My apologies for the slight delay in my blog post. I was trying to find something of interest to discuss, possibly a new social media website but to no avail; then Greg Smith was so kind enough to inform us all of his resignation as Goldman Sachs executive director (http://www.nytimes.com/2012/03/14/opinion/why-i-am-leaving-goldman-sachs.html?_r=1&pagewanted=all) published today in the Op-Ed page of the NY Times.
Now I agree, Smith’s “honorable” (as I loosely use this term) letter of resignation has nothing to do with Social Media. Its rather the rapid reaction that has everything to do with it. This essay has gone absolutely viral. You name it and they have it; Daily Mash (http://www.thedailymash.co.uk/news/society/why-i-am-leaving-the-empire%252c-by-darth-vader-201203145007/), Minyanville (http://www.minyanville.com/sectors/financial/articles/greg-smith-goldman-sachs-quits-quitting/3/14/2012/id/39887#ixzz1p6QwNGH2), The Reformed Broker (http://www.thereformedbroker.com/2012/03/14/how-to-quit-a-job-without-publishing-an-op-ed/), have each inspired a wave of parodies; Mashable, Twitter, Facebook have each continued the conversation; every news outlet has a story on it. Anywhere you look today, someone, something will have a comment or blog to write about reflecting this editorial.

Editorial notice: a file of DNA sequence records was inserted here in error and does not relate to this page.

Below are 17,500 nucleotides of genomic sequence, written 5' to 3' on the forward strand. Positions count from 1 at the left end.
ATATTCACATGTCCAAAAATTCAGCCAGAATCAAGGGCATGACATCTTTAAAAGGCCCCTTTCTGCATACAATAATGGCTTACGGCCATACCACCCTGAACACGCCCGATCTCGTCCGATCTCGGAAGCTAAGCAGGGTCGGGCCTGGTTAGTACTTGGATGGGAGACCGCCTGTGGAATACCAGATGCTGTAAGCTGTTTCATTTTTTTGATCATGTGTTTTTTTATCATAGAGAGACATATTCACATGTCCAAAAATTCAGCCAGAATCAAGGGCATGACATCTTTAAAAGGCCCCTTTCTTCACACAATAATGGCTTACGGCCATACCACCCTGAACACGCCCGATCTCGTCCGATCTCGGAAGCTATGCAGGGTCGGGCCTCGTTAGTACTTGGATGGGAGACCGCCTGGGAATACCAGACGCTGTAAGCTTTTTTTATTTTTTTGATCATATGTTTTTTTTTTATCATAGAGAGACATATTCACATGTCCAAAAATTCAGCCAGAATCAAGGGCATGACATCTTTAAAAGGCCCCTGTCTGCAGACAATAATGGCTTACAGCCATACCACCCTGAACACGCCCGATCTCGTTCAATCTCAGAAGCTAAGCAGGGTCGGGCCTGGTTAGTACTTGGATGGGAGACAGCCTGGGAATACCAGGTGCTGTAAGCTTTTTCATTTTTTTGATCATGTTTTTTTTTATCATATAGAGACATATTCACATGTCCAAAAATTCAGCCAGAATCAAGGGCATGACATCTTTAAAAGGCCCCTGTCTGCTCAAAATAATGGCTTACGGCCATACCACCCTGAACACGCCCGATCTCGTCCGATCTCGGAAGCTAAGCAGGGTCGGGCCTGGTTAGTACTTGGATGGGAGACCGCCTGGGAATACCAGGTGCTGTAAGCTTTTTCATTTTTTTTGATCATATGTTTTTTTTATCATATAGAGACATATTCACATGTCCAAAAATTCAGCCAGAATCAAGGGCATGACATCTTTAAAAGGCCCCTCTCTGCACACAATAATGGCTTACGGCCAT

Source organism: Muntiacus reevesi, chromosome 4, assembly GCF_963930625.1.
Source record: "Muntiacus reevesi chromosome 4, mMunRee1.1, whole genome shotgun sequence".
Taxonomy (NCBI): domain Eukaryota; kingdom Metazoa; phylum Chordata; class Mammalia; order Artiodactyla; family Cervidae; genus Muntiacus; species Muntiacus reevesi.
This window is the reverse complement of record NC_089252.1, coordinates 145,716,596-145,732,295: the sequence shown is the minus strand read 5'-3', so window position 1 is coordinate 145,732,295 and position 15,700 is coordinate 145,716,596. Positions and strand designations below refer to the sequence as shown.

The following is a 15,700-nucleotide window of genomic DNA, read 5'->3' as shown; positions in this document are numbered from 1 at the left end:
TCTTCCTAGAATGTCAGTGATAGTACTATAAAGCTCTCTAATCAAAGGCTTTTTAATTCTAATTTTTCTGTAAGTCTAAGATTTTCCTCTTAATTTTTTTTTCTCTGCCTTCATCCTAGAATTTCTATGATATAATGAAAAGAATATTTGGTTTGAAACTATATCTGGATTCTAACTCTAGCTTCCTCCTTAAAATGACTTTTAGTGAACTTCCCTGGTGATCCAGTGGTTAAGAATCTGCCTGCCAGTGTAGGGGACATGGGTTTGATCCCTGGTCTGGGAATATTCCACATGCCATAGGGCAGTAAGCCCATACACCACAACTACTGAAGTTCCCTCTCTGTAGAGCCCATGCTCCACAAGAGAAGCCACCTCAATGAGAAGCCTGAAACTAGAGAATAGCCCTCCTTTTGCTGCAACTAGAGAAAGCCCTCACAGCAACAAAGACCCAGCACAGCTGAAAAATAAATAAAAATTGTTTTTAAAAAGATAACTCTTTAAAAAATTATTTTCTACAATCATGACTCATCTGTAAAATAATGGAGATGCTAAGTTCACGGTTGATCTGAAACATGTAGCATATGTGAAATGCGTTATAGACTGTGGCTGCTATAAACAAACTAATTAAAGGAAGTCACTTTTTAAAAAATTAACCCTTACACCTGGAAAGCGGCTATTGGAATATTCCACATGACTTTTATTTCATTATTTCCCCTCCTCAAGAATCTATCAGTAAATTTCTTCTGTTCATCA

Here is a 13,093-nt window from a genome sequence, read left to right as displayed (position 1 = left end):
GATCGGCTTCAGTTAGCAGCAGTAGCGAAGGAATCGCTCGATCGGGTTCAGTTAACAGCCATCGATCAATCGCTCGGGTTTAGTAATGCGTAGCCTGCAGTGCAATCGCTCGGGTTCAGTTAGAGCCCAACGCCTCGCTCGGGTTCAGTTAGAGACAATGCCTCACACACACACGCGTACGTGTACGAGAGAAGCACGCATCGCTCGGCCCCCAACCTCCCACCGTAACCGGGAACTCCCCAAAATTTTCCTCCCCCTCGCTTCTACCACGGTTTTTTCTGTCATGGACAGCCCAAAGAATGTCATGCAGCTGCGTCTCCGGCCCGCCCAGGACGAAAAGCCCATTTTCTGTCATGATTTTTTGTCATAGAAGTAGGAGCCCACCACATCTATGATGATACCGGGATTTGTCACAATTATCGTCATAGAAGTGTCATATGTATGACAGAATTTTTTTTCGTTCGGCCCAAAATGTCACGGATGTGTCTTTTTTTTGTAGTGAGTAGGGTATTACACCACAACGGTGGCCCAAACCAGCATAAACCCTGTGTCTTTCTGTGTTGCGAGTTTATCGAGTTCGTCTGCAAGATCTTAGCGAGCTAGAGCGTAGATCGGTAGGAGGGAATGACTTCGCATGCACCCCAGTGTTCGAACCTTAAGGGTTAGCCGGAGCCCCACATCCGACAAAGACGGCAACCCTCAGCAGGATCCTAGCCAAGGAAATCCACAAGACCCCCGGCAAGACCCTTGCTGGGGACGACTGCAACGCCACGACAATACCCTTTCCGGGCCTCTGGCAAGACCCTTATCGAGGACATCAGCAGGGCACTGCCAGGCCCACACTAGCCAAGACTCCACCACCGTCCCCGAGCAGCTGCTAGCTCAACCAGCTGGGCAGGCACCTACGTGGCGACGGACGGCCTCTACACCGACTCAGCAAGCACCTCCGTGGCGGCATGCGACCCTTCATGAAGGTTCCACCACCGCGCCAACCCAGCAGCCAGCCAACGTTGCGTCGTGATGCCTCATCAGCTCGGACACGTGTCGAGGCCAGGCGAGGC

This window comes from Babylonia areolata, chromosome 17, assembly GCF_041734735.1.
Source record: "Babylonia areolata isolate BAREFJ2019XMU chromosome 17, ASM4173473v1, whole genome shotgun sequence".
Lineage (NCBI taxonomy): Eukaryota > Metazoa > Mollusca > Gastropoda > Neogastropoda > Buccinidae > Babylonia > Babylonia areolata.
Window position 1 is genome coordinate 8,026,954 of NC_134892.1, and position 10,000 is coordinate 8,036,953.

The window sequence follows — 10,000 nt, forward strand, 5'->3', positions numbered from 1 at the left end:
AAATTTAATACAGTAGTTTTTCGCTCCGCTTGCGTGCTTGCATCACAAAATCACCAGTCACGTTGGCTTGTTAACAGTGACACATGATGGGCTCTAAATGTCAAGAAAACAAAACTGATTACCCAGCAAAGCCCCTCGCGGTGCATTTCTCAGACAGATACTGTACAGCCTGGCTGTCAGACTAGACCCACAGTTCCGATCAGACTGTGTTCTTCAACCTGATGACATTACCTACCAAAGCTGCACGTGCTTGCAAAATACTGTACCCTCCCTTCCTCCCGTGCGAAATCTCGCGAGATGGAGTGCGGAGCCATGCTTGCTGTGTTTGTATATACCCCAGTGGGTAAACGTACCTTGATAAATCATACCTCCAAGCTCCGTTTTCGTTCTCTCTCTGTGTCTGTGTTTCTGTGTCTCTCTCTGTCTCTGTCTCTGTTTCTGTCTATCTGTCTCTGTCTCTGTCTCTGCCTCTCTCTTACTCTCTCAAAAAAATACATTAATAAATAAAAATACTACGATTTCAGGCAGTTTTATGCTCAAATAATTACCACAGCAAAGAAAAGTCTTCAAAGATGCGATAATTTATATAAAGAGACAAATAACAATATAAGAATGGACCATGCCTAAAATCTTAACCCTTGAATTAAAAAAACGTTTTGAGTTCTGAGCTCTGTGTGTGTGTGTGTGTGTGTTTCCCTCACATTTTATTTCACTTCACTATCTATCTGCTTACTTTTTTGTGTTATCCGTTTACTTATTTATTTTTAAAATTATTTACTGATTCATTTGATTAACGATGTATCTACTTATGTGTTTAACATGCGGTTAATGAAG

I am sure Greg Smith meant well when drafting this self-preserving essay, and in the grand scheme of things, wanted to expose the ugly side of GS, but Smith has to be feeling some form of regret now. Not only does the insider bring new attention to Wall’s Street culture, social media will continue and extend this conversation.
Ten years ago, or even five years ago, this may not have even been an issue. Smith would have said what he would have said, Times readers would have conversed amongst themselves, and Smith may have received one minute on the nightly news. However, with the advent of social media, this story has gone viral, and will continue to follow Smith for quite some time, reaching out to millions of users who may not have had access to his thoughts a couple of years back.
Similar to Rush Limbaugh’s sad attack against Ms. Fluke, social media extended and even disrupted Limbaugh’s perceived utopian way of life. Advertiser’s are continuing to flee and boycott against the conservative talk show host nearly two weeks after his slip up. Of course this isn’t the first time Limbaugh’s comments made headlines, and it doesn’t even come close to his worse (http://newsone.com/nation/casey-gane-mccalla/top-10-racist-limbaugh-quotes/), but “Twitter Bombing” has finally caught up to him, “causing the most serious rebellion against The Rush Limbaugh Show in the more than 20 years that the show has been in broadcast.” (http://www.nytimes.com/2012/03/14/business/media/ad-boycott-dents-limbaugh-shows-bottom-line.html?ref=business).
When will people start to think before they speak (or in Smith’s case, write)? We live in a world where the term “word of mouth” has a drastically different connotation today than what it did 5 years ago, 10 years ago, 20….What one does and more importantly, what one says has severe ramifications if not properly thought out. Many people in the past year alone have lost their jobs (ESPN, Fox News, MSNBC), destroyed their careers, and fined huge sums of money (all professional athletes). Will we become a more cautious society in the way we think, what we say, and how we act as social media continues to gain a dominant stronghold on society? Or will we continue to hit the send button before thinking twice about it?